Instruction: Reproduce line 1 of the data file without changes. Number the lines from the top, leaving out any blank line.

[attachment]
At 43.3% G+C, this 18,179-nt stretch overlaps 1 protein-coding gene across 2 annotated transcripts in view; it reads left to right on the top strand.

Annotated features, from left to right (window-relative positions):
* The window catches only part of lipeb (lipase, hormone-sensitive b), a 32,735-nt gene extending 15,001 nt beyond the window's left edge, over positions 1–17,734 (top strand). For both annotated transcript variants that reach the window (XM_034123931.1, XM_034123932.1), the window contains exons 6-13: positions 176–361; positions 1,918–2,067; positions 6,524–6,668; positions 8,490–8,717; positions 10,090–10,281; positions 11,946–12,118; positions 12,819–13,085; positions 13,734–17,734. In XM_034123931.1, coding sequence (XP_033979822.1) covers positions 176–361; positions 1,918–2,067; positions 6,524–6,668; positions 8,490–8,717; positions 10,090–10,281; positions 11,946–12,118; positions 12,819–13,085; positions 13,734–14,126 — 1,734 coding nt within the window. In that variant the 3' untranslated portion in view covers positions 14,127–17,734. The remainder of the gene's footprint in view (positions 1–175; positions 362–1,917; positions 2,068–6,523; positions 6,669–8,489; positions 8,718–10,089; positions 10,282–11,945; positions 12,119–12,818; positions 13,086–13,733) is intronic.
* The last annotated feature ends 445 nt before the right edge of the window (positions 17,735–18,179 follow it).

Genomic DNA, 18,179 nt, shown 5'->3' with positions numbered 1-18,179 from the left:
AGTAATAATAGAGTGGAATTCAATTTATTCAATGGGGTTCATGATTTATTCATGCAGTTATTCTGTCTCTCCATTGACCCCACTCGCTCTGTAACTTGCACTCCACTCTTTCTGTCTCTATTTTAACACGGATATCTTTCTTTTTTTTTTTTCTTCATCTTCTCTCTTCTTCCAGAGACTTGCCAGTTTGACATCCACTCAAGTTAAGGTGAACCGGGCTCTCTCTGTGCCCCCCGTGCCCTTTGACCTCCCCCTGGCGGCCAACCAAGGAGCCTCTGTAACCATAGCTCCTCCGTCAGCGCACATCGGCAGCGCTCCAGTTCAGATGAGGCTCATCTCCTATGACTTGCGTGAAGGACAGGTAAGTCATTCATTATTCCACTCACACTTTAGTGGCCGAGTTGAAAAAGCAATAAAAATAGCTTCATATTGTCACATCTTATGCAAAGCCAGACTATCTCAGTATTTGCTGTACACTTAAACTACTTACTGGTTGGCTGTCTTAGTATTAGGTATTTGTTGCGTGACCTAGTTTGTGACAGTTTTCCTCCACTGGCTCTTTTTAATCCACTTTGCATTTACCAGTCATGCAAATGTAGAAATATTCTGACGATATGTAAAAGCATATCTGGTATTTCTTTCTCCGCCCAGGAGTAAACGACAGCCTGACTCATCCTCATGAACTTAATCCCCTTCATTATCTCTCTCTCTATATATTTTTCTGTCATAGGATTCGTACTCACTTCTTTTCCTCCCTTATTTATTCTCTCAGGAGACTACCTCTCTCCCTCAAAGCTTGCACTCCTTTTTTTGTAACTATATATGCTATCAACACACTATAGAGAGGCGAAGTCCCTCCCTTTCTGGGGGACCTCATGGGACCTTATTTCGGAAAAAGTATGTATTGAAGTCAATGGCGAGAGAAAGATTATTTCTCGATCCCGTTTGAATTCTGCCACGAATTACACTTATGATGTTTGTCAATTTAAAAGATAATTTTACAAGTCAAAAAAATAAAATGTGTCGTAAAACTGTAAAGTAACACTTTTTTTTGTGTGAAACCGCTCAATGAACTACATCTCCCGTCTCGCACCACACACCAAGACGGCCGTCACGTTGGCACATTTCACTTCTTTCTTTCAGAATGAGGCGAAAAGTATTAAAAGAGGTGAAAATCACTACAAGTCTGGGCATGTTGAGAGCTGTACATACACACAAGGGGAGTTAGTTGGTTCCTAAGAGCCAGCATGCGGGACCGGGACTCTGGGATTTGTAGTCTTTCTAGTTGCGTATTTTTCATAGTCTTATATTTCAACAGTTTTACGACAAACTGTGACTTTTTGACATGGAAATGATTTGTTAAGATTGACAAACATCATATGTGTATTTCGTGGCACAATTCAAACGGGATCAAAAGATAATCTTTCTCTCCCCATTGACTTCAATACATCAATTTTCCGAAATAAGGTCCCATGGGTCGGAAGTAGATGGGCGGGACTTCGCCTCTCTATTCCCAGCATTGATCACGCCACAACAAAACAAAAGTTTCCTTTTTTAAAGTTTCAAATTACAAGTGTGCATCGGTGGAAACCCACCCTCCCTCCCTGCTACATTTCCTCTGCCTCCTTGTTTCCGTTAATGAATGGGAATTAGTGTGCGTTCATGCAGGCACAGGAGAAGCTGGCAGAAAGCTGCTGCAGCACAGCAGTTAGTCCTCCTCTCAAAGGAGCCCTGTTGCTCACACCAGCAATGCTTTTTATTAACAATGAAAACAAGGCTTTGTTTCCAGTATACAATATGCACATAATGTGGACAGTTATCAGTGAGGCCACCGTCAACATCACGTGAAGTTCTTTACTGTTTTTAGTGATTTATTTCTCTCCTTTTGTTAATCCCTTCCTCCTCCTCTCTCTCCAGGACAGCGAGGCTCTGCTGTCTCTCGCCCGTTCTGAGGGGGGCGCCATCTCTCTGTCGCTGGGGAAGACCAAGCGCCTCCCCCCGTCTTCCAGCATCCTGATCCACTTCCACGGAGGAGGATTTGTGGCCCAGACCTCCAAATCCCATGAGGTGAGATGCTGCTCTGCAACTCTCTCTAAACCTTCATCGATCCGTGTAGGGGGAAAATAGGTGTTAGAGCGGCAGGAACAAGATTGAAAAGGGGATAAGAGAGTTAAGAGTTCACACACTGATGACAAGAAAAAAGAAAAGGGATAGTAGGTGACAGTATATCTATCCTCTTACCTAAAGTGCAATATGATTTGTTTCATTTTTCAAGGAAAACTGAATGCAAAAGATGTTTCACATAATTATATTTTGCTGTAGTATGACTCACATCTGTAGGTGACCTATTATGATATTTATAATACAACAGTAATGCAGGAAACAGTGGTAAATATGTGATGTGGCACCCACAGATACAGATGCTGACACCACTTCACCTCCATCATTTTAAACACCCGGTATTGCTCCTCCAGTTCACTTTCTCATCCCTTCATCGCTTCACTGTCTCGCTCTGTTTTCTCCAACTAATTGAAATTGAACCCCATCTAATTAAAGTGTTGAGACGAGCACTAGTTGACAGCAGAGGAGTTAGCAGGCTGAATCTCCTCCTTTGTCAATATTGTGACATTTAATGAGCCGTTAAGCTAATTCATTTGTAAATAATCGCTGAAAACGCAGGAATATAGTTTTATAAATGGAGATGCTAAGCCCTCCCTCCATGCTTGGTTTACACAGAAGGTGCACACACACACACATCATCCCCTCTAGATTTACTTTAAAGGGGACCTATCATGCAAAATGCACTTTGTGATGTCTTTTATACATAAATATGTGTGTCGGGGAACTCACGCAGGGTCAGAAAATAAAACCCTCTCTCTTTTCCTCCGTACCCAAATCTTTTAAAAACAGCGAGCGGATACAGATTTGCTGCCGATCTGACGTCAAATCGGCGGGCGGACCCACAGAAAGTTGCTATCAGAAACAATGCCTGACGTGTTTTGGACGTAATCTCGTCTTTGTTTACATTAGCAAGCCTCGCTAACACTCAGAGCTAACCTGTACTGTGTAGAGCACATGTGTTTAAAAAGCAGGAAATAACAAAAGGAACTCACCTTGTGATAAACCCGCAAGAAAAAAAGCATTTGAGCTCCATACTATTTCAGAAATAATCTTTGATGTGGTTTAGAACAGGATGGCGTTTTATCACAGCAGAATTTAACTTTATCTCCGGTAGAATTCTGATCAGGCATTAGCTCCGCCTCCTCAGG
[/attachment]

At 43.3% G+C, this 18,179-nt stretch overlaps 1 protein-coding gene across 2 annotated transcripts in view; it reads left to right on the top strand.